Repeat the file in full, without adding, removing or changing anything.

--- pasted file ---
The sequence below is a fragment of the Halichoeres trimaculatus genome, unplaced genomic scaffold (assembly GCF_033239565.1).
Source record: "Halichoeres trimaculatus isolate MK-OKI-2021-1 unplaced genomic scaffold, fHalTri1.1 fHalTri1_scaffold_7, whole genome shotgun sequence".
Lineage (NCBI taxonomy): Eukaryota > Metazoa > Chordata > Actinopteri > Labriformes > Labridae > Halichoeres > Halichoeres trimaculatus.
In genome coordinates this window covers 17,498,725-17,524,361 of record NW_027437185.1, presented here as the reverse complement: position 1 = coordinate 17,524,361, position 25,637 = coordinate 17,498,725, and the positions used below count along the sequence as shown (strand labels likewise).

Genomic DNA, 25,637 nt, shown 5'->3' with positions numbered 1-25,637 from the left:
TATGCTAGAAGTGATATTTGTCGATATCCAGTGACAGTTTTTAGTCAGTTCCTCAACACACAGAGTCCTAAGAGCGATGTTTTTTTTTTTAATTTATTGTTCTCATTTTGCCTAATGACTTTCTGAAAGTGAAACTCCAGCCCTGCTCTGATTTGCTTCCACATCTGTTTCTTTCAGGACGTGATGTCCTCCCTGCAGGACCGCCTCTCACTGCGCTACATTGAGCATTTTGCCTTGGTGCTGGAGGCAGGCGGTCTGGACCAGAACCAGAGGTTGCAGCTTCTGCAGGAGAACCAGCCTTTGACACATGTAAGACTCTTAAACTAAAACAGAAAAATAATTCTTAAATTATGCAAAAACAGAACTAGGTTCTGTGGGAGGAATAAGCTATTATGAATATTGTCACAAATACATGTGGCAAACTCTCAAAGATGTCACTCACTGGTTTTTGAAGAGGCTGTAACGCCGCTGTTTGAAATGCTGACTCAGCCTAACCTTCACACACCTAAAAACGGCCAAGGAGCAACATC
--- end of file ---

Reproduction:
The sequence below is a fragment of the Halichoeres trimaculatus genome, unplaced genomic scaffold (assembly GCF_033239565.1).
Source record: "Halichoeres trimaculatus isolate MK-OKI-2021-1 unplaced genomic scaffold, fHalTri1.1 fHalTri1_scaffold_7, whole genome shotgun sequence".
Lineage (NCBI taxonomy): Eukaryota > Metazoa > Chordata > Actinopteri > Labriformes > Labridae > Halichoeres > Halichoeres trimaculatus.
In genome coordinates this window covers 17,498,725-17,524,361 of record NW_027437185.1, presented here as the reverse complement: position 1 = coordinate 17,524,361, position 25,637 = coordinate 17,498,725, and the positions used below count along the sequence as shown (strand labels likewise).

Genomic DNA, 25,637 nt, shown 5'->3' with positions numbered 1-25,637 from the left:
TATGCTAGAAGTGATATTTGTCGATATCCAGTGACAGTTTTTAGTCAGTTCCTCAACACACAGAGTCCTAAGAGCGATGTTTTTTTTTTTAATTTATTGTTCTCATTTTGCCTAATGACTTTCTGAAAGTGAAACTCCAGCCCTGCTCTGATTTGCTTCCACATCTGTTTCTTTCAGGACGTGATGTCCTCCCTGCAGGACCGCCTCTCACTGCGCTACATTGAGCATTTTGCCTTGGTGCTGGAGGCAGGCGGTCTGGACCAGAACCAGAGGTTGCAGCTTCTGCAGGAGAACCAGCCTTTGACACATGTAAGACTCTTAAACTAAAACAGAAAAATAATTCTTAAATTATGCAAAAACAGAACTAGGTTCTGTGGGAGGAATAAGCTATTATGAATATTGTCACAAATACATGTGGCAAACTCTCAAAGATGTCACTCACTGGTTTTTGAAGAGGCTGTAACGCCGCTGTTTGAAATGCTGACTCAGCCTAACCTTCACACACCTAAAAACGGCCAAGGAGCAACATC